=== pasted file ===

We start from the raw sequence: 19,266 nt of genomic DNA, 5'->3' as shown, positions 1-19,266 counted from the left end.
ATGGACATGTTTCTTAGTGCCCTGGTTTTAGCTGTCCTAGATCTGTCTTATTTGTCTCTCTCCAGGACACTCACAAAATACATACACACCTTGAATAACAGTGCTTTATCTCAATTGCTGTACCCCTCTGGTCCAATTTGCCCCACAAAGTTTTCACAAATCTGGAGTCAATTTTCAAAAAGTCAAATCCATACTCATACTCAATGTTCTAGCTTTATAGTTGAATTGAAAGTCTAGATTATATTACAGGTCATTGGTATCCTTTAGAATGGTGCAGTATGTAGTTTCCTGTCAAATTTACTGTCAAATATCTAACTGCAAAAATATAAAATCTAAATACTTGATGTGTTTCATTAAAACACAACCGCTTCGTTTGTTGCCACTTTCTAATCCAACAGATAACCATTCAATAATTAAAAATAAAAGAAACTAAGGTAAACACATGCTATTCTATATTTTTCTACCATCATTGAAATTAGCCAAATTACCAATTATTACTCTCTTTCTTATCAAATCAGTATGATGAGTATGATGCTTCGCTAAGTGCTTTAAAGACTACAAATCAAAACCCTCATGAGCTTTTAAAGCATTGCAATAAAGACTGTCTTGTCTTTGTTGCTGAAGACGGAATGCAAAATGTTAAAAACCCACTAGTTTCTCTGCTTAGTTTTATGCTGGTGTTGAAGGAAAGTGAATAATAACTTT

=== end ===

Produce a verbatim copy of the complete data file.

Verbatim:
We start from the raw sequence: 19,266 nt of genomic DNA, 5'->3' as shown, positions 1-19,266 counted from the left end.
ATGGACATGTTTCTTAGTGCCCTGGTTTTAGCTGTCCTAGATCTGTCTTATTTGTCTCTCTCCAGGACACTCACAAAATACATACACACCTTGAATAACAGTGCTTTATCTCAATTGCTGTACCCCTCTGGTCCAATTTGCCCCACAAAGTTTTCACAAATCTGGAGTCAATTTTCAAAAAGTCAAATCCATACTCATACTCAATGTTCTAGCTTTATAGTTGAATTGAAAGTCTAGATTATATTACAGGTCATTGGTATCCTTTAGAATGGTGCAGTATGTAGTTTCCTGTCAAATTTACTGTCAAATATCTAACTGCAAAAATATAAAATCTAAATACTTGATGTGTTTCATTAAAACACAACCGCTTCGTTTGTTGCCACTTTCTAATCCAACAGATAACCATTCAATAATTAAAAATAAAAGAAACTAAGGTAAACACATGCTATTCTATATTTTTCTACCATCATTGAAATTAGCCAAATTACCAATTATTACTCTCTTTCTTATCAAATCAGTATGATGAGTATGATGCTTCGCTAAGTGCTTTAAAGACTACAAATCAAAACCCTCATGAGCTTTTAAAGCATTGCAATAAAGACTGTCTTGTCTTTGTTGCTGAAGACGGAATGCAAAATGTTAAAAACCCACTAGTTTCTCTGCTTAGTTTTATGCTGGTGTTGAAGGAAAGTGAATAATAACTTT